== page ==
Lindsey Stirling at Eventim Apollo
Lindsey Stirling’s sterling career first began on YouTube, and she has since amassed a loyal fanbase of over 9 million subscribers with her clever combination of violin, choreography and a modern sound. Crossing over genres like classical, electronic dance, and even drum and bass, it’s certainly an unusual concept; on paper, “dancing violinist” is bound to raise a few eyebrows. However, Stirling has brought her vision to life, commanding a hugely energetic and vibrant show in a packed Hammersmith Apollo as part of the Brave Enough tour. And what a “show” it was, bringing fresh meaning to the word.
With an action-packed set ranging from live magic tricks to playing the Harry Potter theme on a children’s violin, the former America’s Got Talent contestant never once dropped an ounce of energy. There was moonwalking and pirouetting throughout Love’s Just a Feeling, plus a Bollywood-style number during Mirage that went down a treat with the crowd – all without distracting from her sheer technical skill as a musician. Joined by four talented dancers for polished group routines, and two band members who managed to convincingly bring a range of musical styles to the stage, this was a shared performance brimming with talent. Stirling herself danced perfectly in synchronicity, showcasing her extraordinary ability as a dancer and multitasker too.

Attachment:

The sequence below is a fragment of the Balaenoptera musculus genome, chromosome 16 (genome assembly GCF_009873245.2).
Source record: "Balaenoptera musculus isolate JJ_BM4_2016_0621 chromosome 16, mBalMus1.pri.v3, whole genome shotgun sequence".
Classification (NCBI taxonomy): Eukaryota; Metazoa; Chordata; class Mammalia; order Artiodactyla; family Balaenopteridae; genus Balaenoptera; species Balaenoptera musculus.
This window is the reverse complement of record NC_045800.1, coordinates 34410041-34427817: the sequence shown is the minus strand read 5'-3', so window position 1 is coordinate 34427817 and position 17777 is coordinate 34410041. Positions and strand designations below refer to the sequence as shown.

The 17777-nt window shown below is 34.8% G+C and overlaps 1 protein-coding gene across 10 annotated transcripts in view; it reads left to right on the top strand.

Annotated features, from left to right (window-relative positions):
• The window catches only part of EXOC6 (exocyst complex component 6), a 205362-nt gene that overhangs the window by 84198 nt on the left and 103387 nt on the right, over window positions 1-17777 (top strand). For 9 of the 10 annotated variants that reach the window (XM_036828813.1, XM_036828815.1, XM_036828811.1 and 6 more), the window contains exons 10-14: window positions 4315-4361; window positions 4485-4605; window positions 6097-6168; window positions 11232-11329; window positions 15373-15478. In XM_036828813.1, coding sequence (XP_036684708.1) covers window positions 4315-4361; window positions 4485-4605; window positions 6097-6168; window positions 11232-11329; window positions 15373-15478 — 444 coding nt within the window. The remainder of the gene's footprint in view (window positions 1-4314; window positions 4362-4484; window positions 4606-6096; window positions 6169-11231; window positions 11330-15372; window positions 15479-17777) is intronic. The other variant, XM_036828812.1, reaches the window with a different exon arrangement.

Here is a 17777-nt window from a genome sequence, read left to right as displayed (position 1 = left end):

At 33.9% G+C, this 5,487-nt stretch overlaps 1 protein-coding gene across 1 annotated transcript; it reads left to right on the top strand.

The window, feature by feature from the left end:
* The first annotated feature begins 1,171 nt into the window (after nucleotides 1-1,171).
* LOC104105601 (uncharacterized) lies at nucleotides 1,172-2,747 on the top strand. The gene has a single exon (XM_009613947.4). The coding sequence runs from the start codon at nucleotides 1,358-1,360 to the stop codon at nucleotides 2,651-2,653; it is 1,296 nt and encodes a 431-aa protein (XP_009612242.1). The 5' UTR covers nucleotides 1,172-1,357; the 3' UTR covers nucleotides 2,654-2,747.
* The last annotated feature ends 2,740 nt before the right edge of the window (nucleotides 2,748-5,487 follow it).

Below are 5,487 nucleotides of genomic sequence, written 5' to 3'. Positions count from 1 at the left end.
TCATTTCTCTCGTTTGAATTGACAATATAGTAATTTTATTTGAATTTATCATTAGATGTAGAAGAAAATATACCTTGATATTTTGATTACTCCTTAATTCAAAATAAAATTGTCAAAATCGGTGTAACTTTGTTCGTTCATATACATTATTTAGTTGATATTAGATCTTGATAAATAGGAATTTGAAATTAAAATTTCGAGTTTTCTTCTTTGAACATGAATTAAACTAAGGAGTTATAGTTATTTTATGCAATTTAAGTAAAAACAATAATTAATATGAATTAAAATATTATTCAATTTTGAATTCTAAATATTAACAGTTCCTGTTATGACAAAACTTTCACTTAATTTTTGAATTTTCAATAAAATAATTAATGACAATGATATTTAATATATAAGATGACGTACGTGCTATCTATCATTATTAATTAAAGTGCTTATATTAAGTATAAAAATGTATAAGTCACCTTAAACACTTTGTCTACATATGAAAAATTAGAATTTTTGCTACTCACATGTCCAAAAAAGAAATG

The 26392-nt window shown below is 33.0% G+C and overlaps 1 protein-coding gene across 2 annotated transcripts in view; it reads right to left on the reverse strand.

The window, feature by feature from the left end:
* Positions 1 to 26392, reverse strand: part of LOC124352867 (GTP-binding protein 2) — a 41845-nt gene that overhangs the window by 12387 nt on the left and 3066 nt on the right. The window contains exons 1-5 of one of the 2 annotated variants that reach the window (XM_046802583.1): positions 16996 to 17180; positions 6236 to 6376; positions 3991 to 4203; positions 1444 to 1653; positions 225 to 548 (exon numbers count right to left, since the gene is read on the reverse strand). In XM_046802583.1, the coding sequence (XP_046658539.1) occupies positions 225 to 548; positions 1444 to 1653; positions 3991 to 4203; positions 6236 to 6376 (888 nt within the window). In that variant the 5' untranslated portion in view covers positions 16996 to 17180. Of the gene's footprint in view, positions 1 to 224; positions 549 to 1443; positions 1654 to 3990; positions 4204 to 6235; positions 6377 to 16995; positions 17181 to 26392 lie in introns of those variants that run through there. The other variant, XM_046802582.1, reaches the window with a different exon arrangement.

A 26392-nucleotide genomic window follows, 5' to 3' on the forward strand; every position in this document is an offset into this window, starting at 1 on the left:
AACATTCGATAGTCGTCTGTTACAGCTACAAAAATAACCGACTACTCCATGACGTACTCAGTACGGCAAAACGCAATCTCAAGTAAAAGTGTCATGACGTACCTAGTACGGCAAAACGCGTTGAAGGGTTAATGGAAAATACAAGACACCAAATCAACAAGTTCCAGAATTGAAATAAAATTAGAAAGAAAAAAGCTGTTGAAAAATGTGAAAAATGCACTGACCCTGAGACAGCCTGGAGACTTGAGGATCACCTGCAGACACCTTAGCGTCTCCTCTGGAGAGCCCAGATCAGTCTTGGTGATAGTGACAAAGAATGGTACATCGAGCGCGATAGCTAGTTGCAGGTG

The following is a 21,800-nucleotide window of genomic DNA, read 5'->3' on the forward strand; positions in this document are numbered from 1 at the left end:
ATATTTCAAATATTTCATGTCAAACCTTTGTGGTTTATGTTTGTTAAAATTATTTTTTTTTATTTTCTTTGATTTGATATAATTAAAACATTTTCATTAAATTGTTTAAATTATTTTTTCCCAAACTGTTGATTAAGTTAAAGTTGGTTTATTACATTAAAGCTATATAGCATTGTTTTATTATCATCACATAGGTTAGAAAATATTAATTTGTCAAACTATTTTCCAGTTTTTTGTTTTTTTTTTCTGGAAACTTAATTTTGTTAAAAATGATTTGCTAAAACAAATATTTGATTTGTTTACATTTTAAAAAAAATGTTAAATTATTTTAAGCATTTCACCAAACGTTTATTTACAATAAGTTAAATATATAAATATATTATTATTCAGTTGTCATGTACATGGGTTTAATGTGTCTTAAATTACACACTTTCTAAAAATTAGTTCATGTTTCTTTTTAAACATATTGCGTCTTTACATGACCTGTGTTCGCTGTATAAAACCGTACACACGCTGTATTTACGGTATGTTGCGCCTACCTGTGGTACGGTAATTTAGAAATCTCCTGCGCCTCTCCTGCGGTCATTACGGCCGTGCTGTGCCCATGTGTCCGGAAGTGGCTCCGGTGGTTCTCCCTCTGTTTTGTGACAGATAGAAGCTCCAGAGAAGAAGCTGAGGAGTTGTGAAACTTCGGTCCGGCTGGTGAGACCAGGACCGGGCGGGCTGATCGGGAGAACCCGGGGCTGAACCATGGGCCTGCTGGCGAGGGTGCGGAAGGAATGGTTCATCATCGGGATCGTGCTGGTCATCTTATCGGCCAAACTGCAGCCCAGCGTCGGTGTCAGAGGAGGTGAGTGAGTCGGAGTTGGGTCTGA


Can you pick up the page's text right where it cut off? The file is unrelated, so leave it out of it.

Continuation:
The night was equally an exhibition of violin and dance, but the entire visual production was also a performance in itself. The staging was simple, with just six screens for graphics, but a further silkscreen of projections brought an extra layer of magic to the show. Stirling had at least five costume changes, whilst the light disply was dazzling but too dizzying and often overpowering.
“I’m going to share a lot about myself with you,” the Crystallize singer told the room, and she frequently shared her personal reflections in between numbers. There was a motivational speech about following dreams preceding The Arena, whilst the emotional opening-up about the death of her bandmate Gavi meant there was not a dry eye in the house during Gavi’s Song. Her eagerness to connect with her audience was mutually reflected in their standing ovations and cheers.
Stirling’s purely instrumental pieces felt more alive and authentic than the vocal performances achieved through slightly awkward background music videos. It’s odd for a concert of this nature to barely include singing, but this performer has found a unique, quirky musical equation that works; it may not be for everyone, but it needs to be seen to be believed. Better yet, it’s even more spectacular live on stage.
Photos: Mike Garnell
For further information about Lindsey Stirling and future events visit here.
Watch the video for Hold My Heart here:
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